Facebook Offering Tool to Give Users Some Control of Their Data
Facebook has announced a new tool that they will be rolling out in the next few months. It will allow people to take more control of what data is collected on them outside of Facebook, Messenger, and WhatsApp. Called Off-Facebook Activity, the new tool will allow people to see a summary of any information other apps have sent to Facebook, disconnect that information from their account, and choose to disconnect all or specific off-Facebook activity from their account. The tool is being released in Ireland, South Korea, and Spain first, with other locations to follow.
Facebook built its empire on collecting and selling user data to advertisers. Their system for doing that has been notoriously secretive and has allowed them to grow to 2.7 billion people who use at least one of their services per month. They’re also exceptionally profitable, with $40 billion in revenue in 2017, approximately 89 percent of which came from digital advertisements. By collecting all the data they possibly could — both on their platforms and off — Facebook has become one of the most powerful and profitable companies in the world.
Here’s how Facebook collects data off of their own networks. They’ve essentially created a host of tools that developers of other products can use, including “like” and “share” buttons that allow people to share outside content on the network; Facebook login, which lets people use their Facebook login info to sign in to other products; Facebook Analytics, which websites and app can use analyze how people use their services; and Facebook ads and measurement tools, which is basically the interface between other products and Facebook to help them all see how they can do use ads.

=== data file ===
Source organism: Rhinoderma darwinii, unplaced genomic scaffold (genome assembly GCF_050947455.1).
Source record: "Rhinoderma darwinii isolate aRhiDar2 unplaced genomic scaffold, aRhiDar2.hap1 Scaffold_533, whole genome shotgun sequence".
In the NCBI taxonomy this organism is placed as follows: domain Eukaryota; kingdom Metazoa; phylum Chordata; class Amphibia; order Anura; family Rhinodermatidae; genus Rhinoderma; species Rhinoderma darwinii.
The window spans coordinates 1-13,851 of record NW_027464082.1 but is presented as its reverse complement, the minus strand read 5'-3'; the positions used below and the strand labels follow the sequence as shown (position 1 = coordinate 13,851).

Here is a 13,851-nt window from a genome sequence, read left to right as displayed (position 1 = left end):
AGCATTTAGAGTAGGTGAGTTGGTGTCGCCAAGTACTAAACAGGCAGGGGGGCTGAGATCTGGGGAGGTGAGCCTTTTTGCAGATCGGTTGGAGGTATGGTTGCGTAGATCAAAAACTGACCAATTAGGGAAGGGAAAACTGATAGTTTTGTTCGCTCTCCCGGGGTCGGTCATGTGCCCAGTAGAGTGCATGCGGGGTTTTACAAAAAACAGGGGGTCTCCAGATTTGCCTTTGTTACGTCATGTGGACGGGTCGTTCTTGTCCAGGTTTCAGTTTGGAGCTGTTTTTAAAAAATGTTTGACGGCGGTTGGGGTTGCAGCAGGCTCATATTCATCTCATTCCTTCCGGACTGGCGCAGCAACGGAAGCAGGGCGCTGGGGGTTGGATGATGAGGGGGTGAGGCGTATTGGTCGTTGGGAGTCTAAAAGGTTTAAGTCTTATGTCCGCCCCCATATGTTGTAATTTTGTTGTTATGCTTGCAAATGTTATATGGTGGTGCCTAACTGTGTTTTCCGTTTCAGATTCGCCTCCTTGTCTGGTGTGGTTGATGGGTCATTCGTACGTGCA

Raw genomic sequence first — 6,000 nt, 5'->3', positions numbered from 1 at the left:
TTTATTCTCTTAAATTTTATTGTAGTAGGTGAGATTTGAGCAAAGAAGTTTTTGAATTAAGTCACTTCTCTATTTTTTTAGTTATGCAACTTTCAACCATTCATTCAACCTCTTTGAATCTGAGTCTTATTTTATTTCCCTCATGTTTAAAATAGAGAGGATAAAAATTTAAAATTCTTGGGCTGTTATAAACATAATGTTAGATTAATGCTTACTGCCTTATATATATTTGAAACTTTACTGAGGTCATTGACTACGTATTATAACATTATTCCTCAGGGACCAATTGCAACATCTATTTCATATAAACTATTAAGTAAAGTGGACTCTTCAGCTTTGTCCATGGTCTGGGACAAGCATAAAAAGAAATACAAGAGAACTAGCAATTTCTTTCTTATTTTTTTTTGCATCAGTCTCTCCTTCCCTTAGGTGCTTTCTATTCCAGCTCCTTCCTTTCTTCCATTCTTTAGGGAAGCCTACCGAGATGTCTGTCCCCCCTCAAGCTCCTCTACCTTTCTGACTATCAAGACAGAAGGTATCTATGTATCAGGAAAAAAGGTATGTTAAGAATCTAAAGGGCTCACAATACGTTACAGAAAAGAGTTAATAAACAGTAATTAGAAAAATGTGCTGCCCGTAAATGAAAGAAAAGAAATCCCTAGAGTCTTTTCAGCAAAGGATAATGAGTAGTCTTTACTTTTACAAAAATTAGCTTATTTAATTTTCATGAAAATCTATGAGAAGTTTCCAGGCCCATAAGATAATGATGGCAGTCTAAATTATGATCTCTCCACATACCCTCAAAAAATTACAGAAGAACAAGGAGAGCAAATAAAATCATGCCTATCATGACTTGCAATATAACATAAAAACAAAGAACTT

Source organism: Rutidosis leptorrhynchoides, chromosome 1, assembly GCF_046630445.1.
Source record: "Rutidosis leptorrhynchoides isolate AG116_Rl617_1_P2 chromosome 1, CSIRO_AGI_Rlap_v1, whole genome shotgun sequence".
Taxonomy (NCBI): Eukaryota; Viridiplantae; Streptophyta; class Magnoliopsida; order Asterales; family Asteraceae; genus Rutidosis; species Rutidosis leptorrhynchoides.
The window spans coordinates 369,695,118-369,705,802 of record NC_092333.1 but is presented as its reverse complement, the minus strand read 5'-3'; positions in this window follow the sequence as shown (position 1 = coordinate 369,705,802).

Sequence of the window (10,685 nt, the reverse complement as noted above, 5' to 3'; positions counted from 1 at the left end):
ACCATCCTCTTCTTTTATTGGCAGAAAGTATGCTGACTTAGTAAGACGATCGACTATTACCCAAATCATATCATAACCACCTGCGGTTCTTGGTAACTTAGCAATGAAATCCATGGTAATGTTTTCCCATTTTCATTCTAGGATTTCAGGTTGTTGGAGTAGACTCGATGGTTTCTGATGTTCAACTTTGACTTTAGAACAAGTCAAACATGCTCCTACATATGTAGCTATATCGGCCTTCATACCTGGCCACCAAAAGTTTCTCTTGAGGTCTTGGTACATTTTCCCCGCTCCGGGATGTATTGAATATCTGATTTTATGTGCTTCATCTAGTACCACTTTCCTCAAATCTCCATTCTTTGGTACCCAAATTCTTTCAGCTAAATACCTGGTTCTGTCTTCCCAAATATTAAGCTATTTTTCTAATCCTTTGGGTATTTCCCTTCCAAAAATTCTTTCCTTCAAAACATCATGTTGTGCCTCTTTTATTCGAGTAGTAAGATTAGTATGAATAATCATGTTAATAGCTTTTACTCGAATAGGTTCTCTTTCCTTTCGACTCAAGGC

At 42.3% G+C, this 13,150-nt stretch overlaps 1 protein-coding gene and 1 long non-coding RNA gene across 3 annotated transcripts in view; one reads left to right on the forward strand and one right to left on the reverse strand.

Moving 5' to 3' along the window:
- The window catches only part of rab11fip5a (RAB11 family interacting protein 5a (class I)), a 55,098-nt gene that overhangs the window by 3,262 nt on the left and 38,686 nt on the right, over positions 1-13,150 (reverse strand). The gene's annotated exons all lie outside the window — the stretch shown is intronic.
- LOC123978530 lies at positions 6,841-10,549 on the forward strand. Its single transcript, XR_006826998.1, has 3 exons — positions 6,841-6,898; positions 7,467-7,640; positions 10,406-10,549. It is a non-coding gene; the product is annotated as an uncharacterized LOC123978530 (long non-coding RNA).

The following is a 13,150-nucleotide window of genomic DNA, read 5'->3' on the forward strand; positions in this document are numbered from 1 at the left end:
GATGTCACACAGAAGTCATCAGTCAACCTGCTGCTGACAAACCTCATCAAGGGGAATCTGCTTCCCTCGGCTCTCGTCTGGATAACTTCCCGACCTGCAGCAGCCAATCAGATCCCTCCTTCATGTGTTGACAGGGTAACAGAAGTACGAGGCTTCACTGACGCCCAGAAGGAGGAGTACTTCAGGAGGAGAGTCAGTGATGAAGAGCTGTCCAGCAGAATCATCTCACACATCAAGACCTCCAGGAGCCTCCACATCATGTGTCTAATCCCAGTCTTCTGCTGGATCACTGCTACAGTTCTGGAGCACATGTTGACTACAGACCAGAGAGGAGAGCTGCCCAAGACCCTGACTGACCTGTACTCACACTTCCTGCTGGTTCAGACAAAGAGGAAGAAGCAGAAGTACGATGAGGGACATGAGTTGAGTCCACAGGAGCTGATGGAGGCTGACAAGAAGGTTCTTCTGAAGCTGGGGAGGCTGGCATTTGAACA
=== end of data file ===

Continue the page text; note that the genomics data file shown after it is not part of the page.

All of those tools collect data on people, regardless of whether or not they’re a Facebook user and whether or not they’re logged out. And all of that data is used by Facebook to sell and target ad spaces. But Facebook is quick to point out that they’re not the only big tech company doing this.
“Many companies offer these types of services and, like Facebook, they also get information from the apps and sites that use them,” Facebook wrote in a blog post about the topic. “Twitter, Pinterest and LinkedIn all have similar Like and Share buttons to help people share things on their services. Google has a popular analytics service. And Amazon, Google and Twitter all offer login features. These companies — and many others — also offer advertising services. In fact, most websites and apps send the same information to multiple companies each time you visit them.”
While it’s true that other tech companies do collect data on users in order to sell ads, Facebook is misdirecting a bit there. It’s undeniable that they have built the most extensive and most invasive data collection tool thus far.
Off-Facebook Activity, the social network is taking a small step away from that model — and it remains to be seen how much of an impact the move actually has. One big reason to doubt the impact of this tool is the fact that Off-Facebook Activity is opt-in — meaning users will have to conscientiously choose to go to the settings and make those changes. The reality is that most users won’t know about the new options at all, won’t care enough to do it, or don’t fully understand how much Facebook tracks and sells to them.
The second big reason is that, as Wired points out, turning off Off-Facebook Activity won’t protect users 100 percent from being tracked. In fact, that data will be stored, available, and potentially used for 48 hour before being deleted. The Facebook Help Center post on the topic reads:
“Your future off-Facebook activity will be disconnected within 48 hours from when it's received. During this time it may be used for measurement purposes and to make improvements to our ads systems.”
So, how much change is the social network really making?Share this post
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